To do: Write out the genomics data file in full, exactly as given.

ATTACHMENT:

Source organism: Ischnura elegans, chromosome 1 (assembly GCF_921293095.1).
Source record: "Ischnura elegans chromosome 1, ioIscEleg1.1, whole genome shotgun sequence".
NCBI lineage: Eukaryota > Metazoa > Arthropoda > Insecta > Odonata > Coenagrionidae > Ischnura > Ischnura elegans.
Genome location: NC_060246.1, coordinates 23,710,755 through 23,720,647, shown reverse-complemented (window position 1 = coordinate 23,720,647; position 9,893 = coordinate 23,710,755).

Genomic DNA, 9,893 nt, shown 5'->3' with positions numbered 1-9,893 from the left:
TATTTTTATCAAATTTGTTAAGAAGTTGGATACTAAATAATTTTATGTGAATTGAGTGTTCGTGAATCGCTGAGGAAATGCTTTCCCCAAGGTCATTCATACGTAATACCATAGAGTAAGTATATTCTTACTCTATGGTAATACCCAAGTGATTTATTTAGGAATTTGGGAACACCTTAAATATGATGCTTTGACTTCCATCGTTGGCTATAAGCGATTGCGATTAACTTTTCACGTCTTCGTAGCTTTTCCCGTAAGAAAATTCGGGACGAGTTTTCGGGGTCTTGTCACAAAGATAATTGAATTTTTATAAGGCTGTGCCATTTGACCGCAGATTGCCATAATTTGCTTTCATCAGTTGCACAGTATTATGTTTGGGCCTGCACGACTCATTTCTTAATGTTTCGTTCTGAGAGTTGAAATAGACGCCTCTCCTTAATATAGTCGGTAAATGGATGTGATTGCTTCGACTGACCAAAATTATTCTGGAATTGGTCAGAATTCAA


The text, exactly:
Source organism: Ischnura elegans, chromosome 1 (assembly GCF_921293095.1).
Source record: "Ischnura elegans chromosome 1, ioIscEleg1.1, whole genome shotgun sequence".
NCBI lineage: Eukaryota > Metazoa > Arthropoda > Insecta > Odonata > Coenagrionidae > Ischnura > Ischnura elegans.
Genome location: NC_060246.1, coordinates 23,710,755 through 23,720,647, shown reverse-complemented (window position 1 = coordinate 23,720,647; position 9,893 = coordinate 23,710,755).

Genomic DNA, 9,893 nt, shown 5'->3' with positions numbered 1-9,893 from the left:
TATTTTTATCAAATTTGTTAAGAAGTTGGATACTAAATAATTTTATGTGAATTGAGTGTTCGTGAATCGCTGAGGAAATGCTTTCCCCAAGGTCATTCATACGTAATACCATAGAGTAAGTATATTCTTACTCTATGGTAATACCCAAGTGATTTATTTAGGAATTTGGGAACACCTTAAATATGATGCTTTGACTTCCATCGTTGGCTATAAGCGATTGCGATTAACTTTTCACGTCTTCGTAGCTTTTCCCGTAAGAAAATTCGGGACGAGTTTTCGGGGTCTTGTCACAAAGATAATTGAATTTTTATAAGGCTGTGCCATTTGACCGCAGATTGCCATAATTTGCTTTCATCAGTTGCACAGTATTATGTTTGGGCCTGCACGACTCATTTCTTAATGTTTCGTTCTGAGAGTTGAAATAGACGCCTCTCCTTAATATAGTCGGTAAATGGATGTGATTGCTTCGACTGACCAAAATTATTCTGGAATTGGTCAGAATTCAA